Stories about life in Liddonfield housing project and its impact on the Northeast Philadelphia neighborhood of Upper Holmesburg. These true stories reveal how government policy affected the lives of real people, from the project residents to area homeowners during the 5 decades of Liddonfield’s existence. Stories and articles are written by a former resident of the project.


Rosemary Reeves, Blogger, standing on Philadelphia Skyline

Mar 19, 2012

Race in Liddonfield Housing Project

Featured Comment of the Week of March 19, 2012

Comment: There's an undercurrent of race throughout your blog. I'm wondering how you, the daughter of a poor white family from the projects, feel about the upcoming affirmative action case that will be heard by the Supreme Court this session (Fisher v. The University of Texas.) You mentioned your brothers. They grew up poor too. Should they continue to be on the losing end of racial preferences?  I'd really be fascinated to hear your views on this issue. 

Response from BloggerIt is impossible to separate the history of Liddonfield Housing Project from the history of race relations in Upper Holmesburg, so there is indeed an undercurrent of race throughout the blog.  But that was not always so.  It was only after people kept asking me about blacks in Liddonfield that it became clear there were many unanswered questions concerning race in the project and this was something the public wanted to know more about.  These were honest questions put to me out of curiosity and a genuine desire to understand the changes that took place in the project over time as it evolved from a predominantly white public housing development to a predominantly black one.  Race is touched upon in the Video History of Liddonfield Housing Project series on this blog, but much more ground needs to be covered.  There will be more about race in Liddonfield in future posts.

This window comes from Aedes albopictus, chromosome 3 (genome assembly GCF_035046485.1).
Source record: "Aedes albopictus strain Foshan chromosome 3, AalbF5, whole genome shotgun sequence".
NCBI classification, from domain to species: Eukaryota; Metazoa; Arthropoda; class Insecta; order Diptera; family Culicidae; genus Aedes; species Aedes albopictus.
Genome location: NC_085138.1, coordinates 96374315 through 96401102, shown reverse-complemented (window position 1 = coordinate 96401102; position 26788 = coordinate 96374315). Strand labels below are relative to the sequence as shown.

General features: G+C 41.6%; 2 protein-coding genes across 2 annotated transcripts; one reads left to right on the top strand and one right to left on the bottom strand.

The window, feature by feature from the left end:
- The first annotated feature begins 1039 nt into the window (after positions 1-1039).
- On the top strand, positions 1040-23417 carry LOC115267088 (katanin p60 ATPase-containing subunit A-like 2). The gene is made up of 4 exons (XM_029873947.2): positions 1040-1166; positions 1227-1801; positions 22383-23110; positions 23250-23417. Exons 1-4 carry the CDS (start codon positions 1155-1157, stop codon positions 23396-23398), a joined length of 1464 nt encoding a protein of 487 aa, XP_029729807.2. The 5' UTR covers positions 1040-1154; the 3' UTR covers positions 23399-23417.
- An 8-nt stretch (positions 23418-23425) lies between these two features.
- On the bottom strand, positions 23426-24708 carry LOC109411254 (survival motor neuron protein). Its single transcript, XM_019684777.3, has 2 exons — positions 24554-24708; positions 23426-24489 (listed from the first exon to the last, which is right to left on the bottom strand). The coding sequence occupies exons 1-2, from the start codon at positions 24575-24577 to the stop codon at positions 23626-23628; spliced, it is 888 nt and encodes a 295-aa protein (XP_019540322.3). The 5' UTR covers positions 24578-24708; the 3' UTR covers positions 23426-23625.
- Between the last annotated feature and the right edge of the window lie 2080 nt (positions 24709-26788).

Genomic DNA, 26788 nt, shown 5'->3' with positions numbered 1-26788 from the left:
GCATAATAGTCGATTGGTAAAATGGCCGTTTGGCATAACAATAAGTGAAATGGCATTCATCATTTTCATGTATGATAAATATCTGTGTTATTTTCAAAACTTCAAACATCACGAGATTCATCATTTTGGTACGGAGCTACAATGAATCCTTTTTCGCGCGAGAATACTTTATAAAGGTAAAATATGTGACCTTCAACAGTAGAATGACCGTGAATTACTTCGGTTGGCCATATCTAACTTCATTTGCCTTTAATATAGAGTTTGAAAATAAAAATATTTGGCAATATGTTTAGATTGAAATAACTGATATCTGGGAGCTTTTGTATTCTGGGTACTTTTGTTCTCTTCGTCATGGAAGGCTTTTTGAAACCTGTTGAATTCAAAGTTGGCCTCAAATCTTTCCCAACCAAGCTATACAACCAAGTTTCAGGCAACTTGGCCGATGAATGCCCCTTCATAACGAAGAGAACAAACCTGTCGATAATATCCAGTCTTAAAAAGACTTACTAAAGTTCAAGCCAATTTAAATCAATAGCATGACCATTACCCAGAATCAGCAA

My family moved out of Liddonfield in 1967, before the change in racial demographics.  As a young adult, I resided in white areas.  However, I have lived in a predominantly black neighborhood by choice for the past twelve years.  I found the neighborhood I reside in today by accident, having seen an ad in the paper for a spacious apartment in an area I had never been to.  It’s a nice place to live, with well kept detached houses dotting the streets and dogwood trees that bloom in the spring.  The population is mainly African American and mainly middle-class.  My point is that all around me are black people who have succeeded on their own.  I am certain very few of them, if any, needed affirmative action to earn their rightful place within the ranks of the middle-class.  In addition, no one should be denied a college education solely based on their race.  Poor white kids and poor black kids should not be pitted against each other for a university degree.  Above all other institutions, universities have a duty to be color-blind.


  1. I know you won't post links to other pages on your blog, so I won't provide one. However, you might be interested in a new study conducted by the Chicago Housing Authority which found that neighborhoods with CHA Section 8 relocations experienced significantly higher rates of crime than the rest of the city during the study period of 2000 to 2008. You can read about it in the Chicago Sun-Times. Remember, this is CHA's own study, and they would much rather have seen different results.

    People hate Section 8 vouchers because the people holding them bring violent crime into their neighborhoods. Why is that so difficult for you to understand?

    1. This has made featured comment of the week. A detailed response will be posted as an article on April 16, 2012. Thanks for commenting.


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